Historically, the tobacco industry has been known to be a defensive sector of the market, with relatively stable revenues and cash flow even in economic turmoil. However, recently the industry has been hit hard by increasing regulations from developed markets such as in North America and in Western Europe. These concerns have been hanging over the industry for years, yet these companies have still been able to grow revenues and profitability. Another worry of dividend paying companies is the uncertainty of dividend taxation for 2013. If Washington comes to an reasonable compromise on this issue as part of a "Fiscal Cliff" deal, these companies, and other dividend paying corporations should benefit. The below listed tobacco companies have market capitalizations ranging from $15-142 Billion, have dividend yields of at least 4% and trade for less than 15x 2013 earnings estimates.
Altria Group (NYSE:MO)
Market Cap: $65 Billion
Dividend Yield: 5.4%
Estimated 2013 P/E Multiple: 13.5x
Altria is a tobacco behemoth, the company and its subsidiaries produce and market cigars, cigarettes, smokeless tobacco as well as wine. Altria is most well known for its Marlboro, Black & Mild, Copenhagen and Skoal brands. Additionally, Altria owns approximately 27% of SABMiller. Altria is targeting to grow EPS by 7-9% per annum, while maintaining a dividend payout ratio of approximately 80%. The company spends a large amount of money on its share repurchase program as well. The stock is up more than 9% in the past year.
Philip Morris International (NYSE:PM)
Market Cap: $142 Billion
Dividend Yield: 4%
Estimated 2013 P/E Multiple: 14.6x
Philip Morris International was spun off from the Altria Group in 2008, and owns the international segments of the former company. Philip Morris International is more expensive and has a lower dividend yield than the Altria Group. This disparity is largely due to the higher growth potential that Philip Morris International has relative to Altria. The company is aiming to grow currency neutral EPS at between 10-12% annually over the mid to long term. The company is very excited about potential growth opportunities present in emerging economies such as in Russia and in Vietnam. Philip Morris International's growth potential warrants a slightly higher valuation than its peers with lower growth potential.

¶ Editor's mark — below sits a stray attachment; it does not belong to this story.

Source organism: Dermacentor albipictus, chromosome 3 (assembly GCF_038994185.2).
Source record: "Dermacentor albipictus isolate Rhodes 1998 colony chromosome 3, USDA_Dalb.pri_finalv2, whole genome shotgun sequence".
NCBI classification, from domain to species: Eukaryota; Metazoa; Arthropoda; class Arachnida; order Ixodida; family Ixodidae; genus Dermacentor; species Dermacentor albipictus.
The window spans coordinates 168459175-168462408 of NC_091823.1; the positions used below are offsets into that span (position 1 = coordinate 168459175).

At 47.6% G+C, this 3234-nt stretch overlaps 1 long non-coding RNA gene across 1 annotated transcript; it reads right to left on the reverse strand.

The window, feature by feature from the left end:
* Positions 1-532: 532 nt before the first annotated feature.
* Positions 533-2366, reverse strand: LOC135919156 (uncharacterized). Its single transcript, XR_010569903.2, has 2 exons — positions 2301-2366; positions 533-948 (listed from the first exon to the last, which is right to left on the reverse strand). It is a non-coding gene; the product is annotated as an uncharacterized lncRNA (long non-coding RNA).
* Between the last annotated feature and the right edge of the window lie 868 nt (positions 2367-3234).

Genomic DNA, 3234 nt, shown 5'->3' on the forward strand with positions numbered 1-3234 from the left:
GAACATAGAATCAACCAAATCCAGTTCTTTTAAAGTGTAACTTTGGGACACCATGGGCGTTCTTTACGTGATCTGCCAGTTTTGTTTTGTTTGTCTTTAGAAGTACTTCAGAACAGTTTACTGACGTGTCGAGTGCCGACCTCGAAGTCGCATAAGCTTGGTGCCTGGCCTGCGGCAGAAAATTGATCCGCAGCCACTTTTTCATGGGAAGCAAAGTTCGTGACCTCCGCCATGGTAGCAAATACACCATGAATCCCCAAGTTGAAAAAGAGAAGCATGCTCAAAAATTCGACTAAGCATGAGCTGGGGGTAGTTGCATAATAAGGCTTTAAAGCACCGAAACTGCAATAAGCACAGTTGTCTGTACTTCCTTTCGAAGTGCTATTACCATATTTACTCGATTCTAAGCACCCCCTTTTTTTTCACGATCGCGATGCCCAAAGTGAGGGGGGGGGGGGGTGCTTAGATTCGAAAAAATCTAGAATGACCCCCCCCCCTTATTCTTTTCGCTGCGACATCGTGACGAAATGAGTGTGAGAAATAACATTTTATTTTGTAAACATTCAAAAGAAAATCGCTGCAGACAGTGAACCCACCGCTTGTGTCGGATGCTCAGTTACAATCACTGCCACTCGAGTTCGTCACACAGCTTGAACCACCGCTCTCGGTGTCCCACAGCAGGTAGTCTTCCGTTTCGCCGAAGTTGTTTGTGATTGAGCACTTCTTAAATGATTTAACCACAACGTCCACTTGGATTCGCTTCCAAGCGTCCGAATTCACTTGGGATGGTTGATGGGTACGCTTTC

Market Cap: $15 Billion
Dividend Yield: 5.2%
Estimated 2013 P/E Multiple: 12.9x
Lorillard is by far the smallest company mentioned in this article; however, it is cheaper on a P/E basis and sports a healthy 5.2% dividend yield. In 2011, the company shipped 40.7 Billion cigarettes, and all of them were sold within the United States. The company's two leading brands are Newport and Maverick. In November, Lorillard announced that it would be doing a 3-for-1 stock split. Additionally, in August of this year the company announced a new $500 Million share repurchase program. The stock is up slightly more than 8% over the past year. As Lorillard operates in the US, it is extremely exposed to further regulation to the domestic tobacco industry, which has the potential to hurt revenues and profitability. However, as discussed before, the industry has adapted to regulation before and has managed to grow profitability, and there is little to indicate that the trend will not continue.
Disclosure: I have no positions in any stocks mentioned, and no plans to initiate any positions within the next 72 hours. I wrote this article myself, and it expresses my own opinions. I am not receiving compensation for it (other than from Seeking Alpha). I have no business relationship with any company whose stock is mentioned in this article.